I still maintain that there's a difference between quantifiable stochastic approaches (where one can state definitively how likely it is that the number is non-prime) and Monte Carlo approaches (where one throws possible disconfirming values at it until one "feels confident" that it's "tested enough").
If the nature of your regexps were such that you could say "of the possible million values in the range, we have tested a randomly selected 10% of them, and thus we are reasonably confident that the regexps will work for all values", I'd be willing to consider it as evidence, if not functional proof. But with a potentially infinite range for the regexps, I wouldn't even consider it evidence.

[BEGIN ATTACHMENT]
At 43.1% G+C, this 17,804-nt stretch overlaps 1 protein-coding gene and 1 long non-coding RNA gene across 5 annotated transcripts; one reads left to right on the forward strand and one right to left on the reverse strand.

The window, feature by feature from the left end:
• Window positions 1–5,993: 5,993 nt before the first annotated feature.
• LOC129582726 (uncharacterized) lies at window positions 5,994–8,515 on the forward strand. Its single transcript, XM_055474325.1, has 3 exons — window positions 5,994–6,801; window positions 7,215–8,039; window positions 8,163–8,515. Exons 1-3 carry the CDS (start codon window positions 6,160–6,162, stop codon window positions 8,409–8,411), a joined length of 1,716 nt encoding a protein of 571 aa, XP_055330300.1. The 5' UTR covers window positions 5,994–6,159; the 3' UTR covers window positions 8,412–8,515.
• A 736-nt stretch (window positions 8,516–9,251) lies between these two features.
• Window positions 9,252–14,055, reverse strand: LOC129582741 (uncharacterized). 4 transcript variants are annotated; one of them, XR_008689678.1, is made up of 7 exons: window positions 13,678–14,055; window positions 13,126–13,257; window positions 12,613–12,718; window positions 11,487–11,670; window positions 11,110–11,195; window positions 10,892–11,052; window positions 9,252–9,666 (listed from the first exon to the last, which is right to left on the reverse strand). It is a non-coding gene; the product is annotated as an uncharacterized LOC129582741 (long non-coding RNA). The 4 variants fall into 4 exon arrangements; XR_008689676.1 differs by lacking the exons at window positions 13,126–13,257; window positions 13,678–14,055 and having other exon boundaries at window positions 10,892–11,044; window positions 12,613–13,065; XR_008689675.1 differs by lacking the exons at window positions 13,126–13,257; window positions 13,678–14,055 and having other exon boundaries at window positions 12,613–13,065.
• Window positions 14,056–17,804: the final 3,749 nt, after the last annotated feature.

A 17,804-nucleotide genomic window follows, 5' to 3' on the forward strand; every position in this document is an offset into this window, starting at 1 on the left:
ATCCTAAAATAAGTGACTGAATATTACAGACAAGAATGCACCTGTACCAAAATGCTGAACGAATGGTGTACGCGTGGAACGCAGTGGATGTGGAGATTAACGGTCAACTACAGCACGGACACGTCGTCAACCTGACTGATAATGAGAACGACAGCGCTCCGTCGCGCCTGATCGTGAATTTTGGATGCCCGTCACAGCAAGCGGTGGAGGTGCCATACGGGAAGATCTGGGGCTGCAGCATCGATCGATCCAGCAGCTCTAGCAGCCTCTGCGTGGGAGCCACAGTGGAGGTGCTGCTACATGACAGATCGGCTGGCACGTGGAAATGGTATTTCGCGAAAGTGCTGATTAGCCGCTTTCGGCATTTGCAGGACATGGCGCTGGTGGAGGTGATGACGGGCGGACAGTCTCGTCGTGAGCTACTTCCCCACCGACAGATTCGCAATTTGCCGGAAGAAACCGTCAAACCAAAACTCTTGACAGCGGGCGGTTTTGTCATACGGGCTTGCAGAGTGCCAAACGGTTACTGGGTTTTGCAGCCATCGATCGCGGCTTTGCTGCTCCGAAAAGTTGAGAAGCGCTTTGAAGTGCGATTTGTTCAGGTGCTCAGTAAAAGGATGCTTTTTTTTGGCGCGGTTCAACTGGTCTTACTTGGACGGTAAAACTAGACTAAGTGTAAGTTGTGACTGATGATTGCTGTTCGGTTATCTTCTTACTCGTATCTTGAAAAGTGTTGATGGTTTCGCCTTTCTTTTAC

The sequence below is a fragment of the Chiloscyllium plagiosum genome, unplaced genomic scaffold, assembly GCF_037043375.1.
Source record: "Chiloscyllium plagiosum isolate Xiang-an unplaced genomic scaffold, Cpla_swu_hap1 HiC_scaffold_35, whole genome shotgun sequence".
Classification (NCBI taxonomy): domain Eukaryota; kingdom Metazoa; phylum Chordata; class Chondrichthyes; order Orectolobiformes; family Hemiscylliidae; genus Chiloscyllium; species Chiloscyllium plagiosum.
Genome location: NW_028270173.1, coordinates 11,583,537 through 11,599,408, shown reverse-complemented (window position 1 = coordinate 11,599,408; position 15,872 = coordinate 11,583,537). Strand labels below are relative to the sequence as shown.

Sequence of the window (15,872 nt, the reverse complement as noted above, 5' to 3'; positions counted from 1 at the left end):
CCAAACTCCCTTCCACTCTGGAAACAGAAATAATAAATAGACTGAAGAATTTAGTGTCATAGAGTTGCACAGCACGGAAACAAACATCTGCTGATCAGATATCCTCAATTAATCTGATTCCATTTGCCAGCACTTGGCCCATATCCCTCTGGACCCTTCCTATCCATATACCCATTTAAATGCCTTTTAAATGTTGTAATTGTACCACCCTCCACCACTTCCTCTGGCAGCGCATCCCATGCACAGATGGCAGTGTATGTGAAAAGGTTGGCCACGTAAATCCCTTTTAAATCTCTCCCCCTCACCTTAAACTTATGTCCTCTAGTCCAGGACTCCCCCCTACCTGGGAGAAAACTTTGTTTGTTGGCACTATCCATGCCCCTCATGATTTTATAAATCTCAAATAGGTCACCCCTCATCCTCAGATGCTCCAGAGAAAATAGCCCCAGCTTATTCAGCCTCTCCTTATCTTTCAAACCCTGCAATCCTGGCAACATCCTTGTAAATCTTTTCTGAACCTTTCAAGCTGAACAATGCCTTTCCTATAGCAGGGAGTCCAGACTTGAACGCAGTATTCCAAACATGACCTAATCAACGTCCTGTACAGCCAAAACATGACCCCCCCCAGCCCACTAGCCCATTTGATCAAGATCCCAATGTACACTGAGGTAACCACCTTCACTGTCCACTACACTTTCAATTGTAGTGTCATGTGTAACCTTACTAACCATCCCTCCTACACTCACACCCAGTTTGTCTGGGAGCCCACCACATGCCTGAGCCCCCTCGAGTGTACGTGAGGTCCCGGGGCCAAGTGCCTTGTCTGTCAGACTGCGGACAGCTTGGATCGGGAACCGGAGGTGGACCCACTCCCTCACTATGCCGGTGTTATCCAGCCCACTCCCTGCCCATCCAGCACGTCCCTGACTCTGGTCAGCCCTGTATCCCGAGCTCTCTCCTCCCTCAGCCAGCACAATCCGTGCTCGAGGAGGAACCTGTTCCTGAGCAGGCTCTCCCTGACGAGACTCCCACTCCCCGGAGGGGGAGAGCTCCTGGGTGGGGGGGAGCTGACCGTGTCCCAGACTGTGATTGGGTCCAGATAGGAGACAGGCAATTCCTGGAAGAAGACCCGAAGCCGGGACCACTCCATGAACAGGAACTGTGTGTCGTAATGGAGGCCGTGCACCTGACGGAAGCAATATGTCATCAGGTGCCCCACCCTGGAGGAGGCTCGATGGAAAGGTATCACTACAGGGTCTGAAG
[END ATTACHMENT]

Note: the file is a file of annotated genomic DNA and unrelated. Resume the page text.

Take care,
Mickey.
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That analogy is flawed. That's how public key cryptography is implemented in practice, for practical reasons, to be sure. It's not how the cryptographic algorithms are constructed mathematically, however. And of course there's the quantifiable vs Monte Carlo difference Meowse mentioned.
*Makeshifts last the longest.*
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